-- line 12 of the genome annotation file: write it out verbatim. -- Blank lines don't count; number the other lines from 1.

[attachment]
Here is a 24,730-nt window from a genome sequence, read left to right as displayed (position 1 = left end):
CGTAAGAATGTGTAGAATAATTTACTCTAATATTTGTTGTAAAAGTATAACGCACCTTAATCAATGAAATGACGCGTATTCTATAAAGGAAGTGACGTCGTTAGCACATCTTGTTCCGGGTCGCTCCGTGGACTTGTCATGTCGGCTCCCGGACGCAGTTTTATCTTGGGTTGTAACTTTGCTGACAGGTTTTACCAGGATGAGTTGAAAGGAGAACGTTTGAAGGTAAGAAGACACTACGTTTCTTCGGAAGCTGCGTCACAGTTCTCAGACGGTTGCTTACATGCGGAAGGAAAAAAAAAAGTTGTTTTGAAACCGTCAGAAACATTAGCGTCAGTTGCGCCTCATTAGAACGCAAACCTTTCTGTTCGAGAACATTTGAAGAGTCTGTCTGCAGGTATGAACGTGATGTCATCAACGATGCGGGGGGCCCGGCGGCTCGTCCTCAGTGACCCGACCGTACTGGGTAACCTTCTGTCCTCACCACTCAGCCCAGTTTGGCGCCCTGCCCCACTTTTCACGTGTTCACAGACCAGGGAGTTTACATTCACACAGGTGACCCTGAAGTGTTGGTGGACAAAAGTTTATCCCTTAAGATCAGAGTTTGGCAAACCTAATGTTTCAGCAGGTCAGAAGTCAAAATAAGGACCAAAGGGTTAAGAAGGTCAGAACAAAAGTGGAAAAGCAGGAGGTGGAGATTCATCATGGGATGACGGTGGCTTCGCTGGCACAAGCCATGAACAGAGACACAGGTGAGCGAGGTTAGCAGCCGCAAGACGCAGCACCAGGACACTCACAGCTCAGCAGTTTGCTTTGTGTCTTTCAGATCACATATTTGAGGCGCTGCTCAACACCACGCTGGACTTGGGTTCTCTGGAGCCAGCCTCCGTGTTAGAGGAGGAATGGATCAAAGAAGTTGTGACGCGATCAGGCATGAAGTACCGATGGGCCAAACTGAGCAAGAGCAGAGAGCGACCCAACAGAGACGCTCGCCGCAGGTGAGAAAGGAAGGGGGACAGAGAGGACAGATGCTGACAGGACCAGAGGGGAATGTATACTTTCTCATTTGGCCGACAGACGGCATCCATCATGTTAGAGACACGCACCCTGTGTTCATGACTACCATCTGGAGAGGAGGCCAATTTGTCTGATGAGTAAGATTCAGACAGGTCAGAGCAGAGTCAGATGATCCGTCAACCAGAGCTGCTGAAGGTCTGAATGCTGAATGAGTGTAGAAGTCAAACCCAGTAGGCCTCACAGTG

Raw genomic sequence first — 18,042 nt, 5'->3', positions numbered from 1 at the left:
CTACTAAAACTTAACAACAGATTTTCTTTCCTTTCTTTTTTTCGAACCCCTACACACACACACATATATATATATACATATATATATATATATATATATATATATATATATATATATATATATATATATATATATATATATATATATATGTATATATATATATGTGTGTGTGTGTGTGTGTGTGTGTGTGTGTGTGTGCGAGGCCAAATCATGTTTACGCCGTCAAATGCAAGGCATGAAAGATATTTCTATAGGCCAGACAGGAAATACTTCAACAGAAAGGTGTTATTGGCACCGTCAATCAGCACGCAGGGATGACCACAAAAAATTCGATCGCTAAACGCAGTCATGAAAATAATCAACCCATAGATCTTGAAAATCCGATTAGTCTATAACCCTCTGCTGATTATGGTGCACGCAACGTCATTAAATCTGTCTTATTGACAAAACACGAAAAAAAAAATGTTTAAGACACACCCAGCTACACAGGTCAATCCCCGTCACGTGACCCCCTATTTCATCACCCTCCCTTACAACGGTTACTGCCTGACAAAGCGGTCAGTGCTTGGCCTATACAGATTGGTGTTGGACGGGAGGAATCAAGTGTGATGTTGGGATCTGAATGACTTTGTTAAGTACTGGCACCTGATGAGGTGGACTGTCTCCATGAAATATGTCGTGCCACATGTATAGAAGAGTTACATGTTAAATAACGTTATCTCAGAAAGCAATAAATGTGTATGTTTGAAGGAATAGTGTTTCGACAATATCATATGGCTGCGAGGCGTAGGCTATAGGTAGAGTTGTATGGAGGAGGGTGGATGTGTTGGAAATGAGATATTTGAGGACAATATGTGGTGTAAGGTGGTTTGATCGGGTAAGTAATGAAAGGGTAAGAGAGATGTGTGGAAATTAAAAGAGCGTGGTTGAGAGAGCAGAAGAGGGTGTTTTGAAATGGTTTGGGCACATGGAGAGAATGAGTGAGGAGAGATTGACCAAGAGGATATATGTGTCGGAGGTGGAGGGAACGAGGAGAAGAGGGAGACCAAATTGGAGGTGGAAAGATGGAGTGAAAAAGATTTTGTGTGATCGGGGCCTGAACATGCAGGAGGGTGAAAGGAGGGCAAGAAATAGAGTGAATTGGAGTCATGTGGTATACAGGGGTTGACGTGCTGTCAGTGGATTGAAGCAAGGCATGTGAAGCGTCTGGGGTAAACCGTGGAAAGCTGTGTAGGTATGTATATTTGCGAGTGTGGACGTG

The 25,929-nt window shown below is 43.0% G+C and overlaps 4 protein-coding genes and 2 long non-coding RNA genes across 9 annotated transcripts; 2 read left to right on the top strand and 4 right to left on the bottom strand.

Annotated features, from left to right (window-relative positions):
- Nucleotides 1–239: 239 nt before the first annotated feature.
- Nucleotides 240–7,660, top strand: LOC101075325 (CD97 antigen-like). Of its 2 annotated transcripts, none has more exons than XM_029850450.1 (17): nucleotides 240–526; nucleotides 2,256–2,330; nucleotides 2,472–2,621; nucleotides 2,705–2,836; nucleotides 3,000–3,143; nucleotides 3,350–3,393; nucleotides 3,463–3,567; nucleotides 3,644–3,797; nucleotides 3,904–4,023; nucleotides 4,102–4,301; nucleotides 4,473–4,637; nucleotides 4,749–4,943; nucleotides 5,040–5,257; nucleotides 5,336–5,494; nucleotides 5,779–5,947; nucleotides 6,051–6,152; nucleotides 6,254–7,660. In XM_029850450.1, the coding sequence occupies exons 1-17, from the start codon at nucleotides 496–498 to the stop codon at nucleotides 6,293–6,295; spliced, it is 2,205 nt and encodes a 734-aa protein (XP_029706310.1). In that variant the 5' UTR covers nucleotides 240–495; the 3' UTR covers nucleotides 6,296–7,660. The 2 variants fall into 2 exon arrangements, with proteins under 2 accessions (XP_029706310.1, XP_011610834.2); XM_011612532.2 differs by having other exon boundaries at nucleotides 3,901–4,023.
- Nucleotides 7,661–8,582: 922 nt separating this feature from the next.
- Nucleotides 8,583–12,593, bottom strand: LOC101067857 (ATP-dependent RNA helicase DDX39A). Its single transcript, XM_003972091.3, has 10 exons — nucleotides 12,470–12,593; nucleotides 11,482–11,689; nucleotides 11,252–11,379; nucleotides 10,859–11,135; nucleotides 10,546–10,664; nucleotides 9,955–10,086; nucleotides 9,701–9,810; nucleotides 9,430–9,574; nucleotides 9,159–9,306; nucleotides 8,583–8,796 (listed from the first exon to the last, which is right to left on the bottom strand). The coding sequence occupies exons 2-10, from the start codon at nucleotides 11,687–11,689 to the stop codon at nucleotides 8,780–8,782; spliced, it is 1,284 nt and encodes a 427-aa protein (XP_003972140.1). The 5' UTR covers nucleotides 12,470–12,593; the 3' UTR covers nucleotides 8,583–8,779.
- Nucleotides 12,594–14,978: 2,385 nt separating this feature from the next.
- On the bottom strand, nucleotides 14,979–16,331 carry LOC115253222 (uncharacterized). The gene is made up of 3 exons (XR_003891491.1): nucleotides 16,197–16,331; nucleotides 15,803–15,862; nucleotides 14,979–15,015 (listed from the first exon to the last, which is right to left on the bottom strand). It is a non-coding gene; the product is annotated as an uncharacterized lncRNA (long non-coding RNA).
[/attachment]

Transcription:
- On the bottom strand, nucleotides 14,979–16,331 carry LOC115253222 (uncharacterized). The gene is made up of 3 exons (XR_003891491.1): nucleotides 16,197–16,331; nucleotides 15,803–15,862; nucleotides 14,979–15,015 (listed from the first exon to the last, which is right to left on the bottom strand). It is a non-coding gene; the product is annotated as an uncharacterized lncRNA (long non-coding RNA).